Future of Work
Abiding by Bill 27 and making it work
By Lidia Pawlikowski
In 2022, the “workplace” has evolved and is no longer a physical place. Any place your employees can log in to a laptop or check work email can be a workplace. And in the wake of the pandemic, this could mean a kitchen table, a sofa or even before falling into bed at the end of a long day.
Yet the constant connectedness is ruining everyone’s mental health. One study revealed that 75 per cent of employees who felt they had to respond to work emails after work hours reported higher levels of psychological distress. Nearly two-thirds reported emotional exhaustion as well.
Employees who can’t rest and recharge during their private time don’t make good employees the next day. In Ontario, this situation actually led to a legislative change. Commonly discussed as the Right to Disconnect Bill, this law has given many employees and employers alike reason for optimism.
The Right to Disconnect
Ontario Bill 27, the Working for Workers Act, brings a number of important changes to the workplace. Perhaps the most discussed is the “right to disconnect,” a practical response to protect the jobs of those who choose to work only during their regular business hours.
The bill requires employers with more than 25 employees to create a formal, written policy protecting the right to disconnect. Employees who choose not to engage in any workplace communication outside of their regular working hours will no longer have to explain themselves.
The written policy must have been completed by June 2, 2022 and socialized to new hires within 30 days of their start date.
Best practices to develop the formal policy
Organizations need to create a policy, but there are no prescriptive measures for Ontario organizations looking to do so. While this does create a challenge, successful employers will consider all the ways the policy already links to company values and employee engagement.
These four tips are a good starting place:
1. Get senior management on board. The management team generally must approve new policies, so secure the buy-in of all C-level executives before embarking on a plan. Then ask the management team to present the policy to employees, including the specific parameters and the consequences for noncompliance. Finally, remind the management team that they set the tone: Following the policy and sending email only during business hours will have a greater impact than any communication to employees.
2. Create a communications plan. Make sure employees understand Bill 27, especially in the context of organizational culture. For example, a workplace culture that promotes mental health and wellness will naturally support a disconnect policy. Then, share your organization’s right to disconnect policy clearly, detailing the consequences for noncompliance, and encourage managers to demonstrate their compliance. Continue to share information about the policy regularly, through multiple vehicles, where it makes sense.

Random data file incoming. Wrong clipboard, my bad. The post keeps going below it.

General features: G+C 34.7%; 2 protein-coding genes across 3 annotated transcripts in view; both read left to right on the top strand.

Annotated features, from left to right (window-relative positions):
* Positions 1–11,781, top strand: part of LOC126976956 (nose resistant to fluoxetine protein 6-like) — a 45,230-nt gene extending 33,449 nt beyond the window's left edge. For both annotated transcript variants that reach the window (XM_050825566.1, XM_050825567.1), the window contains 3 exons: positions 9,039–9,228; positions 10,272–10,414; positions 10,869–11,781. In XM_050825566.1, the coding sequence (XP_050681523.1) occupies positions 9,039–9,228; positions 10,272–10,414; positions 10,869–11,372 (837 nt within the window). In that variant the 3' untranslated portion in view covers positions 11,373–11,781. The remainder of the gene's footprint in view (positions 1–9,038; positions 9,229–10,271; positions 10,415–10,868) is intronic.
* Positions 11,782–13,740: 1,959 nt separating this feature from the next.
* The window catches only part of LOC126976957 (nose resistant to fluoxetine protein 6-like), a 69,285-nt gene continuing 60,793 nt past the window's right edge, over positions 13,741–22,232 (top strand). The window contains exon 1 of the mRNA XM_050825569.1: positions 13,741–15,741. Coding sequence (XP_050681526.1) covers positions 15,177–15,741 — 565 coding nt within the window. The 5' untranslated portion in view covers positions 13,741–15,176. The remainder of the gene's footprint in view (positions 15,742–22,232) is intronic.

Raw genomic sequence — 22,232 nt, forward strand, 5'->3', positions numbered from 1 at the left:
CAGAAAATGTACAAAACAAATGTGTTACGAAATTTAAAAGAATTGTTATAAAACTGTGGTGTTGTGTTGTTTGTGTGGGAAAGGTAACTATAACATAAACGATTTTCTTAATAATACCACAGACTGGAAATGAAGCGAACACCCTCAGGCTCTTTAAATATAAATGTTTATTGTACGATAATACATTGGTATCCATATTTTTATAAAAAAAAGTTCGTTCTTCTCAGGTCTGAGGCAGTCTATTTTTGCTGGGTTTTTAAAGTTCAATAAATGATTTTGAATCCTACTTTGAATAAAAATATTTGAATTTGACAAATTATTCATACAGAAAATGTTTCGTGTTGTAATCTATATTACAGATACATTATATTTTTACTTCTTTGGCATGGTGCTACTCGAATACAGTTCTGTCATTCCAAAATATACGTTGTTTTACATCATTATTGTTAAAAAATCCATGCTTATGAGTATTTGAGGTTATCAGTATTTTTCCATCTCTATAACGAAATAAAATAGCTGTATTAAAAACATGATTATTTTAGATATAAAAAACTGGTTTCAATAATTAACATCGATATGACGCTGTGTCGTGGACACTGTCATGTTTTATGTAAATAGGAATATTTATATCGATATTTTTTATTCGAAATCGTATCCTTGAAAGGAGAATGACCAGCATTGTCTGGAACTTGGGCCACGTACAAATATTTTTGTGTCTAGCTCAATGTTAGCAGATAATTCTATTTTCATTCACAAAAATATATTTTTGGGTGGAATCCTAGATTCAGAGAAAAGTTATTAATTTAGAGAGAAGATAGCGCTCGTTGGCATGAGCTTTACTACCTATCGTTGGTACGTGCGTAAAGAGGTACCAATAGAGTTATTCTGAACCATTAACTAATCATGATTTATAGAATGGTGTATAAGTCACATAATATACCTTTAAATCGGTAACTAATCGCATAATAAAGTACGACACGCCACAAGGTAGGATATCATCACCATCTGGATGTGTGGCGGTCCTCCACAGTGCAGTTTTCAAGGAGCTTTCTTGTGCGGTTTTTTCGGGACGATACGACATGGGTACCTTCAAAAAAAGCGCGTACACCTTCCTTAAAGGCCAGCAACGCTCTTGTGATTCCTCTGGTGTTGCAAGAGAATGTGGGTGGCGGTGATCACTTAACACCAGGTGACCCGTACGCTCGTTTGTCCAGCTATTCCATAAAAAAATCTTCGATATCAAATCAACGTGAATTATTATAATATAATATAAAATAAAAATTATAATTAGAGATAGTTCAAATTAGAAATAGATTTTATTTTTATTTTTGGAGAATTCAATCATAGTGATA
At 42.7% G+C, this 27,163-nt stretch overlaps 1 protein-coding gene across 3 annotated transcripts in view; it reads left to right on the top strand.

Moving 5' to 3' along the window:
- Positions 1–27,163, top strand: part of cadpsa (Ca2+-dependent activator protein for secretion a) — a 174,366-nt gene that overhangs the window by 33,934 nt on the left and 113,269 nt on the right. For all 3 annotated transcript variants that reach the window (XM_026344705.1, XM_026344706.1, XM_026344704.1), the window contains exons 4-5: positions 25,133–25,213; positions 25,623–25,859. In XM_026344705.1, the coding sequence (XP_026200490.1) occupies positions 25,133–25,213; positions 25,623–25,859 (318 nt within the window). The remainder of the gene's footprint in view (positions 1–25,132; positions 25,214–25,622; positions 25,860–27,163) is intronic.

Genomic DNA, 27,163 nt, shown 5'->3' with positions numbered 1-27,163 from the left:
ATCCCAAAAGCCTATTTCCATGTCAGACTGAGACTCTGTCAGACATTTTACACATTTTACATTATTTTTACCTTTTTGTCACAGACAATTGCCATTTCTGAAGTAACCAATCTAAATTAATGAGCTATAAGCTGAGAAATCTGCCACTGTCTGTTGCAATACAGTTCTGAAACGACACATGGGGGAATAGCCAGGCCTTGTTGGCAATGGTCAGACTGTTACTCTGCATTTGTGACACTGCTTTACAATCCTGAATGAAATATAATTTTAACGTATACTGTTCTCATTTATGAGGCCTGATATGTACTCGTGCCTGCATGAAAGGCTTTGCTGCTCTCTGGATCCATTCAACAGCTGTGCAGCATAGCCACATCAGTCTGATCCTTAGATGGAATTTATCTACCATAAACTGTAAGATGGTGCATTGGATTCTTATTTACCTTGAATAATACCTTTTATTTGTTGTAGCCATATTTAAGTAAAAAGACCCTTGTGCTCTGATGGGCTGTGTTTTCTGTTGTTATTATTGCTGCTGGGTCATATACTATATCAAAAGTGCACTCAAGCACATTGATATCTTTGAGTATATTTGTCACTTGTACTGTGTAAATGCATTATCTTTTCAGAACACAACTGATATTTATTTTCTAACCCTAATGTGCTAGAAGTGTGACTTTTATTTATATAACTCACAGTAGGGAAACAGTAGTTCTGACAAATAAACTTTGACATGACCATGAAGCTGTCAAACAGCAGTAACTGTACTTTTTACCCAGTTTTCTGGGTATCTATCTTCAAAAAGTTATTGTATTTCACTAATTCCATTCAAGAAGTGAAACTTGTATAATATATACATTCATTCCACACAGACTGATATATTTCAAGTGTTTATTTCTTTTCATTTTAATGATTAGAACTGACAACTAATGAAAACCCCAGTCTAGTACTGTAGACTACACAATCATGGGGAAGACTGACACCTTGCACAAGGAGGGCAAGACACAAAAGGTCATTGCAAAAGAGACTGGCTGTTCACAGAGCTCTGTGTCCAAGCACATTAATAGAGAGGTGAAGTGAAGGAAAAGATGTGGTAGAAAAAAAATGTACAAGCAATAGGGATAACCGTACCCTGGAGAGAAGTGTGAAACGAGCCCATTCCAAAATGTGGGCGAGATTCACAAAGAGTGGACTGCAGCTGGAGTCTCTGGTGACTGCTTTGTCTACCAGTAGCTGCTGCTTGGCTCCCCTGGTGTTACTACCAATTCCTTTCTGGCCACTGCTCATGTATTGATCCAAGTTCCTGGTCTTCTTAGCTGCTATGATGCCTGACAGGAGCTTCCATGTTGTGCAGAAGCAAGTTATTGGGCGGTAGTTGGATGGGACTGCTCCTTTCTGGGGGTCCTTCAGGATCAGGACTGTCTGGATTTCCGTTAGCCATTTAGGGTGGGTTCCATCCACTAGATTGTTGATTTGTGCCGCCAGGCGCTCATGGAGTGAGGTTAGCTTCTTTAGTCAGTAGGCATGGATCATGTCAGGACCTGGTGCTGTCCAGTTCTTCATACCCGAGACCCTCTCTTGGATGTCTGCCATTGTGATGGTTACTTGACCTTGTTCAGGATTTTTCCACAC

3. Train everyone. It’s crucial that stakeholders understand how Bill 27 will impact their working life. Offer targeted training to different groups, from senior leadership to mid-level managers to individual contributors. This training can help identify the best ways for each of these groups to implement the policy. It also gives employees an opportunity to share any specific concerns about the policy and the ways it will impact their working lives.
4. Highlight the link to strong mental health. Bill 27 can be easily connected to employee wellness. After all, employees that have a break to spend time with family or engage in hobbies can return to work refreshed and ready to progress at work. While some organizations may not have a formal wellness strategy, it’s a good idea to engage employees by introducing the topic and providing relevant resources to create awareness and support work-life balance or formalizing a wellness program within the workplace. Connecting these initiatives to a right to disconnect policy can help employees understand the importance of taking care of their mental health.
Lidia Pawlikowski is a Health Consultant from HUB International, with 20 years of wellness industry experience in designing, implementing, and evaluating strategic health-related programs in the workplace.
Print this page
- Most of us don’t monitor our body chemistry: That’s a mistake
- Taking 10,000 steps a day benefits your emotional well-being